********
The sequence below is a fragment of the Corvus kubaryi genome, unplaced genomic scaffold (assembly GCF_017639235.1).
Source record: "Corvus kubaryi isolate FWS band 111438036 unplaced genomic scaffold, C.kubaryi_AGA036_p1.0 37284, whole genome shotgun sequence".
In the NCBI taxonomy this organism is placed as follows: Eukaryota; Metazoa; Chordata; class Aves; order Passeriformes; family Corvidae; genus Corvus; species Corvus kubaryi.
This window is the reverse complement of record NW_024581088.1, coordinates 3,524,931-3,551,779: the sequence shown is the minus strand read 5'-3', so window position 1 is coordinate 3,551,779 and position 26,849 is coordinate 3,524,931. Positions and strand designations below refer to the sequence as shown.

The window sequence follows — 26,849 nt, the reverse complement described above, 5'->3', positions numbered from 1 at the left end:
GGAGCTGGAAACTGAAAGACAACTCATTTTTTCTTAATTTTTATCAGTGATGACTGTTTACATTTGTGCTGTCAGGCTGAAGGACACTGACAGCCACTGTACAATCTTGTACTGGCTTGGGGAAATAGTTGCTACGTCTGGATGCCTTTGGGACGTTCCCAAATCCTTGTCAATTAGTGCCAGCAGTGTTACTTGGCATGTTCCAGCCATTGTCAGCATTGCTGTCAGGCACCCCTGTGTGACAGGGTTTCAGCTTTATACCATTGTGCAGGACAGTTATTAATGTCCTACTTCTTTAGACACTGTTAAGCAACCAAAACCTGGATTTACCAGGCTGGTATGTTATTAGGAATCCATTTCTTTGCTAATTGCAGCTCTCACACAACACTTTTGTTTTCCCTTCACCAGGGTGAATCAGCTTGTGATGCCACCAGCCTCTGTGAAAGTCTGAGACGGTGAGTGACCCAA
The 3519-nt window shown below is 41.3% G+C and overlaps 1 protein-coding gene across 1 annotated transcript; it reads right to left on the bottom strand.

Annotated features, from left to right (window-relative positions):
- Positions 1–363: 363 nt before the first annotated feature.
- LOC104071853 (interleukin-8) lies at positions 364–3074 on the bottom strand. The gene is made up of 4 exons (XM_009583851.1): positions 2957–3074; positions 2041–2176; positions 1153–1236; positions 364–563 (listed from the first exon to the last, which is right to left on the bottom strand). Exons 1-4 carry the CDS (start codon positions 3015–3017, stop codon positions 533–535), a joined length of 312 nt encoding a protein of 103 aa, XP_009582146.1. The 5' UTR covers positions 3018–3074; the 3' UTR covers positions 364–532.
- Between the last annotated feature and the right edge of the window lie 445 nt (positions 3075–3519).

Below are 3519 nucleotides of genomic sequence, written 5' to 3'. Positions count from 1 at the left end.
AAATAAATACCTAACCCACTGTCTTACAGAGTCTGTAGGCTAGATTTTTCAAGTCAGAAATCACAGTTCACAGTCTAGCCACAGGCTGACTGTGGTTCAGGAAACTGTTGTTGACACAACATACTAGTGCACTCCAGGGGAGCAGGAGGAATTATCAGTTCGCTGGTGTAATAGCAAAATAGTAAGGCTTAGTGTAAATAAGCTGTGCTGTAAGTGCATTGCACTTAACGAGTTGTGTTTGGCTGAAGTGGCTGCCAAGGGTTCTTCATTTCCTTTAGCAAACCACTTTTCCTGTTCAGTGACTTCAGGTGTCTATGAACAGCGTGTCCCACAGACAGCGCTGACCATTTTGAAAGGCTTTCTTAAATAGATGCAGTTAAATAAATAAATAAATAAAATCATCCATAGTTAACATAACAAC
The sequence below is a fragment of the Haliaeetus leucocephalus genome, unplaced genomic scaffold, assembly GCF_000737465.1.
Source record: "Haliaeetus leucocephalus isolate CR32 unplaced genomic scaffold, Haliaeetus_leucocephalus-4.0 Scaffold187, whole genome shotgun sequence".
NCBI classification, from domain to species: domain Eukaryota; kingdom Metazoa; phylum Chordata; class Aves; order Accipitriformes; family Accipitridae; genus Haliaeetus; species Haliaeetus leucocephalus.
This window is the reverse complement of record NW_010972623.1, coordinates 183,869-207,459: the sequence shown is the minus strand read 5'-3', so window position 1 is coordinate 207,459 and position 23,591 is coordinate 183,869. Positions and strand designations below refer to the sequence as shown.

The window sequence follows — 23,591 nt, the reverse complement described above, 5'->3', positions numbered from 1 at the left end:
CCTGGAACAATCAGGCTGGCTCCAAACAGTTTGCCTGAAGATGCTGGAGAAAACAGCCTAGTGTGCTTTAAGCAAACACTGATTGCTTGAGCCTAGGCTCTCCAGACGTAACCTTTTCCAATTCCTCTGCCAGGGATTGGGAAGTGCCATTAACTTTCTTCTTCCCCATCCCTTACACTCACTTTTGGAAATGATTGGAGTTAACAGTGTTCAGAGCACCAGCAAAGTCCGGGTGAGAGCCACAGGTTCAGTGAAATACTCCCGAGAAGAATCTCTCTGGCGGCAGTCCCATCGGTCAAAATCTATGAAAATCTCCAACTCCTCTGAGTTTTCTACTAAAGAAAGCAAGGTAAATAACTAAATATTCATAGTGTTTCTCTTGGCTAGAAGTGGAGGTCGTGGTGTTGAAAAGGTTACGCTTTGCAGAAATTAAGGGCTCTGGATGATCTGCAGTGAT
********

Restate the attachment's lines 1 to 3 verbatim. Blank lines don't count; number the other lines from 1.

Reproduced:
The sequence below is a fragment of the Corvus kubaryi genome, unplaced genomic scaffold (assembly GCF_017639235.1).
Source record: "Corvus kubaryi isolate FWS band 111438036 unplaced genomic scaffold, C.kubaryi_AGA036_p1.0 37284, whole genome shotgun sequence".
In the NCBI taxonomy this organism is placed as follows: Eukaryota; Metazoa; Chordata; class Aves; order Passeriformes; family Corvidae; genus Corvus; species Corvus kubaryi.